There are two Mervyn Kings. One is the brilliant academic economist: in the view of many of his peers, one of the finest of his generation. The other is the practical man of affairs who was governor of the Bank of England for a decade and, arguably, through the most turbulent period in its history. As King’s introduction makes clear, this book is entirely about the former. But the role segregation is extreme and, to me, unsatisfactory. There is not even passing reference to the three chancellors he served. Issues such as the “tripartite system of regulation”, which, however mistakenly, the current Chancellor saw as fundamental to the financial crisis in the UK, are not even dignified with a dismissive sentence.
In lucid prose, King addresses what he regards as the underlying economic causes of the financial crisis rather than its symptoms. He debunks populist theories that it can be explained by greedy bankers or misguided policymakers. “Fred the Shred” appears as a hapless victim of events. King is no less impatient with more sophisticated explanations based on rising debt levels: a consequence, not a cause.
Rather, we should be looking at a structural, global problem of disequilibrium; too much planned saving relative to investment: what Ben Bernanke, the former chairman of the US Federal Reserve, has called a “savings glut”. In the years leading up to the crisis, this imbalance drove down long-term interest rates, bond yields, and the cost of risk-free capital. This in turn led to a search for yields mainly through the “alchemy” of the banking system, with extreme leverage and trading in enormous volumes of complex derivatives of questionable underlying value. The “savings glut” and chronic imbalances have continued, and explain the present pessimism about growth.
King’s analysis is rigorous, but when the book moves to prescription we encounter what he calls “the audacity of pessimism”. Should we try firmer monetary policy, beyond negative interest rates and quantitative easing, such as monetisation of deficits and “helicopter drops” of money to boost spending? Not much point, he writes, because such policies offer diminishing returns and do not address the underlying weakness: the US and the UK should be investing and exporting more. What about another round of Keynesian fiscal stimulus, based on public investment? Possibly a good thing but, again, stimulus is pointless because it does not change the uncertainty and pessimism, or rectify international imbalances.
So, what is to be done? Not much, pending an outbreak of global economic co-ordination. King suggests working at policies to raise productivity and improve investors’ expectations about returns, as well as trade-liberalising measures such as the Transatlantic Trade and Investment Partnership between the EU and the US. Having spent five years in government trying to develop productivity through industrial strategy, competition policy, skill training and trade liberalisation, I am pleased to see endorsement of these low-key, long-term initiatives. But in this narrative there are too many echoes of what I used to hear in Whitehall from the Treasury: “Yes, minister, it’s all a mess but, sadly, nothing much can be done about it” – pessimism without the audacity.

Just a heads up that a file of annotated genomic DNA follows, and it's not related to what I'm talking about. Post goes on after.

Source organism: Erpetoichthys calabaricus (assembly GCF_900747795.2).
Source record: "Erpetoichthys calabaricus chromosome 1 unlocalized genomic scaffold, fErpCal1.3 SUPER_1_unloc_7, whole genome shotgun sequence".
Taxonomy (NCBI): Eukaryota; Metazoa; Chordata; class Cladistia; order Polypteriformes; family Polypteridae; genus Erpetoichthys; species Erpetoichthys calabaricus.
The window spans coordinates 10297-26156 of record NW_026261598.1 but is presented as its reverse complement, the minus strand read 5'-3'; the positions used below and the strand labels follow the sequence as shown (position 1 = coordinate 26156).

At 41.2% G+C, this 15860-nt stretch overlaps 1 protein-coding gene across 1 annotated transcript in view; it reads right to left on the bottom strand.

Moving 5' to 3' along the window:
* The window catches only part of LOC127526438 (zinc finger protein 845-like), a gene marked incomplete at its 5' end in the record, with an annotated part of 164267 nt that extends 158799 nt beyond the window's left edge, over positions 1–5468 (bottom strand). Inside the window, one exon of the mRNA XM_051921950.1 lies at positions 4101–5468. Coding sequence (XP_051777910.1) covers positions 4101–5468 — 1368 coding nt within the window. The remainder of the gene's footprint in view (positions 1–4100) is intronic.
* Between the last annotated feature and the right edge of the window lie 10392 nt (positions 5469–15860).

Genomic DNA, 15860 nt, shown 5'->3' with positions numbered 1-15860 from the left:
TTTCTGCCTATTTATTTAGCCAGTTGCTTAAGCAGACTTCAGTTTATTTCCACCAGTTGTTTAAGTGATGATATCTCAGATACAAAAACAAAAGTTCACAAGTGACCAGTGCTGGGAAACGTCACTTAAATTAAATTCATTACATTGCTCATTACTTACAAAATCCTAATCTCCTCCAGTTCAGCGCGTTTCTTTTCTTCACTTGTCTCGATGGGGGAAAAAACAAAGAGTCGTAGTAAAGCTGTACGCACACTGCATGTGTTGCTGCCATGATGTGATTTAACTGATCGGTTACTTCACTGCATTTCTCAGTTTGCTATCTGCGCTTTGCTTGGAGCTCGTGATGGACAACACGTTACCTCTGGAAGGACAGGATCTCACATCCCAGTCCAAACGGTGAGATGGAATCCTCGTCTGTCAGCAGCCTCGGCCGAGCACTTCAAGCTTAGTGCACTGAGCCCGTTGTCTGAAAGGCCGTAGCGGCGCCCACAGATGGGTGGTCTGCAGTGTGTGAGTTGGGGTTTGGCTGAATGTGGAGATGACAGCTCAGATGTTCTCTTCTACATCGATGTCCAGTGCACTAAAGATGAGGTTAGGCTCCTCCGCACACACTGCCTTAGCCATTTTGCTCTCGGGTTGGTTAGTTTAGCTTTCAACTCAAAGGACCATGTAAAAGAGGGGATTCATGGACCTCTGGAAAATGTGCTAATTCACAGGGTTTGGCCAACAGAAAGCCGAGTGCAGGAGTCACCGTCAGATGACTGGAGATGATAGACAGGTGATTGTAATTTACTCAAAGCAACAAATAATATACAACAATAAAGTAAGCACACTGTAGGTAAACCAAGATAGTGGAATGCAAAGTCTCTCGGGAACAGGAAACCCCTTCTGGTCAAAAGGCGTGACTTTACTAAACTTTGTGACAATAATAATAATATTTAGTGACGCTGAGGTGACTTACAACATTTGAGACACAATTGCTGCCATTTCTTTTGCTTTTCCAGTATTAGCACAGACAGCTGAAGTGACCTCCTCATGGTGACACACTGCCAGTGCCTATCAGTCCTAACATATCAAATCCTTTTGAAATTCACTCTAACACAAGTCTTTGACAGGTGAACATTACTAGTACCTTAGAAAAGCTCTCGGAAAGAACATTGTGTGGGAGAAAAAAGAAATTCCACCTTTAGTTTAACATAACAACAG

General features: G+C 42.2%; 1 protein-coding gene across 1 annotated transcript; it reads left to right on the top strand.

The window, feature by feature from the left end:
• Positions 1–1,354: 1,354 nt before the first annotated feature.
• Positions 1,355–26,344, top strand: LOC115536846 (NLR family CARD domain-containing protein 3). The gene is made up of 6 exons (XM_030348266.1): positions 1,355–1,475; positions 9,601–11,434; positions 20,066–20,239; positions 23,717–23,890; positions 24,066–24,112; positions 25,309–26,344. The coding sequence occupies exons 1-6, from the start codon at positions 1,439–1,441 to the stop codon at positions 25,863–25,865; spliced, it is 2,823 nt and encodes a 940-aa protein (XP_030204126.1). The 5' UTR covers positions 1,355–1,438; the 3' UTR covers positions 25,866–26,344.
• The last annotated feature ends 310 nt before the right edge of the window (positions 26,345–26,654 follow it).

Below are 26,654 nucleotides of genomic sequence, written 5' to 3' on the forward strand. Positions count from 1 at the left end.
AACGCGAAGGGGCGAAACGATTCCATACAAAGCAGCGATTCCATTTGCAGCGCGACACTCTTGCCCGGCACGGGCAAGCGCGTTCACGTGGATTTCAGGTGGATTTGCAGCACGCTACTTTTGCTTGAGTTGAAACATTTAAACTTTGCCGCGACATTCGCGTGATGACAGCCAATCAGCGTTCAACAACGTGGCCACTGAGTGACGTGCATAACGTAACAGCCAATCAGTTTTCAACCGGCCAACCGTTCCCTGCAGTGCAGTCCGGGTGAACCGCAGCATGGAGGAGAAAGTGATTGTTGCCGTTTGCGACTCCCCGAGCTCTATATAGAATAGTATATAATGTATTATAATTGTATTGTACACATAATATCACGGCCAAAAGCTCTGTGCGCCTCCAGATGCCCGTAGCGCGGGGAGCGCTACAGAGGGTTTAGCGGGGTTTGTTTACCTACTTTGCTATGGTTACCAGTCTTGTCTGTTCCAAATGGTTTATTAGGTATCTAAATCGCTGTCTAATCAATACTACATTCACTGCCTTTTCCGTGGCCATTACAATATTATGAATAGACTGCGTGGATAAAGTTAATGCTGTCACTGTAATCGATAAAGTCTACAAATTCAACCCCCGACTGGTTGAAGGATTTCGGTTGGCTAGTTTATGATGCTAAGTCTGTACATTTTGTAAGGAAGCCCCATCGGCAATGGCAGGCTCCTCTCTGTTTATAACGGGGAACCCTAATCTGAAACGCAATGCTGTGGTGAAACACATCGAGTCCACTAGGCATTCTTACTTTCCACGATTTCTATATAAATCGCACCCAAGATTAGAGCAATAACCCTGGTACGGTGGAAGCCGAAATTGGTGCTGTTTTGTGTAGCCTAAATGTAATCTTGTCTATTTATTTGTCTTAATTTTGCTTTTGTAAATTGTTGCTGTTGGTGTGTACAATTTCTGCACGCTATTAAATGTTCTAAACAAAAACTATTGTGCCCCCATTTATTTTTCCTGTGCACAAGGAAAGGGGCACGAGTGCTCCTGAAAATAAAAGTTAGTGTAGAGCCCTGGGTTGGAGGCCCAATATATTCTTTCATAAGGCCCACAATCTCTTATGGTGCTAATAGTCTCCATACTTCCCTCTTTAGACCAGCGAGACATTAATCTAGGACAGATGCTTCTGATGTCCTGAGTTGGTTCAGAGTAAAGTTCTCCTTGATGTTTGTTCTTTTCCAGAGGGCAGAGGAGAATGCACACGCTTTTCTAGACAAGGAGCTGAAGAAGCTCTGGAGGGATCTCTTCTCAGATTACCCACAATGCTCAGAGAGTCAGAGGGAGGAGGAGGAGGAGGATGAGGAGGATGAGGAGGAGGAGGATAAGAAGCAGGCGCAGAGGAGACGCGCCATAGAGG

The End of Alchemy earns endorsements from Larry Summers, Niall Ferguson, Alan Greenspan, Henry Kissinger and others. It is difficult to quarrel with their conclusions: that it is important, erudite and readable. I worry, however, about the conservatism of the author’s conclusions. His discussion of the role of central banks leads to the conclusion that the established structure through which he worked (inflation targeting) must be the best. He damns with faint praise innovations such as macro-prudential policies to address speculative “bubbles” (as in property markets), on the basis that this comes too close to interfering in the choices of individuals. He pointedly disagrees with Hyman Minsky and others who have written about “irrational exuberance” and panic in markets. He is brutally contemptuous of attempts to create monetary union in Europe, though he could be more supportive of Mario Draghi, the president of the European Central Bank, who is making a good fist of improvising some surprisingly effective policy in tough circumstances.
I am left feeling much as I used to do after reading a brilliant brief from a civil servant explaining that all options apart from the status quo were deeply problematic. My reaction echoes Thatcher’s: “I know there are problems. Bring me some solutions.”
The End of Alchemy: Money, Banking and the Future of the Global Economy by Mervyn King is published by Little, Brown (430pp, £25)
This article appears in the 09 Mar 2016 issue of the New Statesman, American Psycho